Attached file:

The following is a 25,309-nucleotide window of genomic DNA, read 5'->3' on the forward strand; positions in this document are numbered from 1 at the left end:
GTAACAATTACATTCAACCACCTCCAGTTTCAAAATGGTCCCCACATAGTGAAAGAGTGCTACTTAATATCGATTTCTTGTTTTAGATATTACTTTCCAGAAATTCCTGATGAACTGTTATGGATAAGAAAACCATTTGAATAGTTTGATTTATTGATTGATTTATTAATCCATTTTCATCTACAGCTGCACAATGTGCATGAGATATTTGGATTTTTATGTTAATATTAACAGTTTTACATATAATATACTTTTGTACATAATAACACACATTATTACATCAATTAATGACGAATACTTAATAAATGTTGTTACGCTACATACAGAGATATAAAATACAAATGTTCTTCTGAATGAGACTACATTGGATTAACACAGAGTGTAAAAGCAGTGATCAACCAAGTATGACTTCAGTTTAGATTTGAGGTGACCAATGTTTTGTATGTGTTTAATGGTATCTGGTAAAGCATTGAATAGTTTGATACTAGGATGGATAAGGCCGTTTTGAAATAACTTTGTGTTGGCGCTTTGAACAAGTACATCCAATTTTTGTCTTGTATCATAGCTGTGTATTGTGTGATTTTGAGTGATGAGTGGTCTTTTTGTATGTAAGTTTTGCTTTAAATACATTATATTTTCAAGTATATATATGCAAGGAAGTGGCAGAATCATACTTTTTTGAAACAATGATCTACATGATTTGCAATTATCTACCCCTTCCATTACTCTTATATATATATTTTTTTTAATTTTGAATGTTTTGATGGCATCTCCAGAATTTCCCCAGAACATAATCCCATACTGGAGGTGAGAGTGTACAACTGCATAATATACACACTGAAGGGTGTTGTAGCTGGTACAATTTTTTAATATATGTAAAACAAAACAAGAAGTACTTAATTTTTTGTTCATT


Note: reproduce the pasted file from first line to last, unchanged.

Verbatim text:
The following is a 25,309-nucleotide window of genomic DNA, read 5'->3' on the forward strand; positions in this document are numbered from 1 at the left end:
GTAACAATTACATTCAACCACCTCCAGTTTCAAAATGGTCCCCACATAGTGAAAGAGTGCTACTTAATATCGATTTCTTGTTTTAGATATTACTTTCCAGAAATTCCTGATGAACTGTTATGGATAAGAAAACCATTTGAATAGTTTGATTTATTGATTGATTTATTAATCCATTTTCATCTACAGCTGCACAATGTGCATGAGATATTTGGATTTTTATGTTAATATTAACAGTTTTACATATAATATACTTTTGTACATAATAACACACATTATTACATCAATTAATGACGAATACTTAATAAATGTTGTTACGCTACATACAGAGATATAAAATACAAATGTTCTTCTGAATGAGACTACATTGGATTAACACAGAGTGTAAAAGCAGTGATCAACCAAGTATGACTTCAGTTTAGATTTGAGGTGACCAATGTTTTGTATGTGTTTAATGGTATCTGGTAAAGCATTGAATAGTTTGATACTAGGATGGATAAGGCCGTTTTGAAATAACTTTGTGTTGGCGCTTTGAACAAGTACATCCAATTTTTGTCTTGTATCATAGCTGTGTATTGTGTGATTTTGAGTGATGAGTGGTCTTTTTGTATGTAAGTTTTGCTTTAAATACATTATATTTTCAAGTATATATATGCAAGGAAGTGGCAGAATCATACTTTTTTGAAACAATGATCTACATGATTTGCAATTATCTACCCCTTCCATTACTCTTATATATATATTTTTTTTAATTTTGAATGTTTTGATGGCATCTCCAGAATTTCCCCAGAACATAATCCCATACTGGAGGTGAGAGTGTACAACTGCATAATATACACACTGAAGGGTGTTGTAGCTGGTACAATTTTTTAATATATGTAAAACAAAACAAGAAGTACTTAATTTTTTGTTCATT